When Ronn Dominici came back
Courtesy of the Madera County Historical Society
By now, everybody knows that Ronn Dominici is back in town. He moved to Idaho some time back, but he missed us, so he came back for a visit. Ronn dropped by our house yesterday, and we talked. After he left, an old story came to mind. I mused and mused on this tale so much that I have decided to tell it again, so here it is.
It must have seemed like a cruel joke, and indeed it was cruel, but it was no joke. The young Italian immigrant had come to America, found work and sent for his wife and child. In 1911, the mother and son arrived in Madera, and the family was together once again. Then, in 1914, the father returned temporarily to Italy to put the finishing touches on some personal business, when the government suddenly snatched him up and put him into the Italian army.
It made no difference when he protested that he considered himself an American. Neither did it make any difference that his wife and son were in Madera. What was paramount was the fact that World War I had begun, and Adamo Dominici was needed in the Italian army.
After serving four years in the army, they discharged Adamo and he immediately returned to America and his wife, Romilda, and their son, Julius. From this fragile beginning, a saga was born — a story emerged — a story that is still being felt today.
For awhile, Adamo lived in southeast Madera with his wife and son while he worked for the Sugar Pine Lumber Company. Then they moved to the La Vina district, where he found employment on various ranches in the vicinity, and young Julius started school.
Life was difficult by today’s standards, and by the time he was in the fifth grade, Julius Dominici found himself spending more time working with his father to help make ends meet than he did going to school. Finally, by the end of the 5th grade, the youngster had to leave the classroom entirely to help his family. His formal education had come to an end, but he didn’t stop learning — not by a long shot.
Julius learned most of life’s lessons out there in the country in his early years. He learned that one had to be self-reliant and willing to work. Somehow he gained a certain optimism in the face of adversity that served him well when he married Anne Sciacqua, and they started a family of their own.
The self-reliance that Julius learned out in the country translated into a kind of rugged independence for him by the time he started his family. Just about the time that Julius and Anne were expecting their firstborn, he went to work for Marion Capra in his gas station, which was located on the approximate, present day site of Schoettler Tires. Then the Great Depression hit, and Julius lost his job.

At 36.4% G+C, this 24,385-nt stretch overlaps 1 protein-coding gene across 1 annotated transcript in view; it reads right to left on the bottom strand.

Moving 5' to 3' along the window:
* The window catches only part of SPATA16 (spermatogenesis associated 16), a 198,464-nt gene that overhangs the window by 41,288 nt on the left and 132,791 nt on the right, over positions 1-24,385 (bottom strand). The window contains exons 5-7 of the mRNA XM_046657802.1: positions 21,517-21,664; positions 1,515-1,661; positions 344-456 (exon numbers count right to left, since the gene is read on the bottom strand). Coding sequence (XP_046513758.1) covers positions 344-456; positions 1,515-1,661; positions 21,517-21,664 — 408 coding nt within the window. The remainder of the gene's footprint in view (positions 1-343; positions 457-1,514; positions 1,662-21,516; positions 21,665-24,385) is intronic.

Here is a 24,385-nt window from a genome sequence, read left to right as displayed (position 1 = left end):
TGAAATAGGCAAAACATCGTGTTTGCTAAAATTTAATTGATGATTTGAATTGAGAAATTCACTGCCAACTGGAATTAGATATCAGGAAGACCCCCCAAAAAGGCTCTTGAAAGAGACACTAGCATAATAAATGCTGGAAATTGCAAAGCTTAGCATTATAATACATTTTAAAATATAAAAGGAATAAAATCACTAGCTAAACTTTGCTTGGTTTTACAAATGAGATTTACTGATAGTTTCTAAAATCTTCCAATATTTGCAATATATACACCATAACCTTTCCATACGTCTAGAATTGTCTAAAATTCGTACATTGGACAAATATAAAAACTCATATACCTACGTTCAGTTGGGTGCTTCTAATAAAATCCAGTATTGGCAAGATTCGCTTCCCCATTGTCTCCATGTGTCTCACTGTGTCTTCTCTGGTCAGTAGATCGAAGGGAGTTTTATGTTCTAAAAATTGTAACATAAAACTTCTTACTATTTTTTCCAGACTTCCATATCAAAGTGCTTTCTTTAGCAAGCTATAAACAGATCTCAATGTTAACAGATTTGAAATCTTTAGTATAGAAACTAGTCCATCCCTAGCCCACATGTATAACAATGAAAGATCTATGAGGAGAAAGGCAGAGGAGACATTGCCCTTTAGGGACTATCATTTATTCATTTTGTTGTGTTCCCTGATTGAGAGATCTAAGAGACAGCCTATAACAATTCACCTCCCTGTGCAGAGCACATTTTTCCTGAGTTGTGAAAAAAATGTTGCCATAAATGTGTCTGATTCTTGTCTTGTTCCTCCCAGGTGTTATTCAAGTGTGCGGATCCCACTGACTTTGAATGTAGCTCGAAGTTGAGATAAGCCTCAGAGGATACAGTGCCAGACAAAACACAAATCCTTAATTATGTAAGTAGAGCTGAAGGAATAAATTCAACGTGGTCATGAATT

It apparently never occurred to the young Italian to whine about his dilemma; instead, in 1933, he decided to throw caution to the wind and go into business for himself. He walked into Madera’s Bank of Italy and got a loan to open a gas station of his own.
This move was unusual for a couple of reasons. First, the only Americans who were starting businesses during the Depression were folks who had some money tucked away. Julius Dominici was not one of these. Second, the financial arrangements between Julius and the Bank of Italy were secured by a simple handshake. No complicated contracts were involved — just a man’s word.
Julius Dominici got his loan and opened his gas station on the corner of 4th and F Streets (Gateway Drive). Meanwhile, Anne gave birth to their first child, J.R. He threw himself into his business and within a year, that hard work paid off. The company offered him a larger gas station to be built on the corner of 6th Street and Gateway Drive. With his usual determination, Julius Dominici made this new venture prosper as well. So successful was he that his Flying A service station continued in operation under his watchful eye for 48 years.
If anyone doubted the work ethic of Julius Dominici, all that was necessary to dispel those reservations was to watch him expand his business opportunities. While he was operating his service station, he seized upon the opportunity to go into the restaurant business with his friend, Stelio Manfredi. The result was a Madera landmark, the Town House Restaurant.
At first the restaurant was located near the corner of Yosemite Avenue and Gateway Drive, where the Yum Yum donut shop is now located. Later they moved it down the block and back again. Finally, they saw an opportunity across the street at the old Studebaker dealership where the Village Restaurant would one day stand.
By the late 1930s Julius and Anne Dominici were well on their way to making their mark on Madera. They had two children, J.R. and Pattee, and in 1937, they joined a large number of Italian families who lived on G Street. They kept their shoulders to the wheel, and taught their children to do the same. Then in 1945 the Dominici family got a huge surprise — one, which is still making an impact on Madera today. We will tell you about that next time.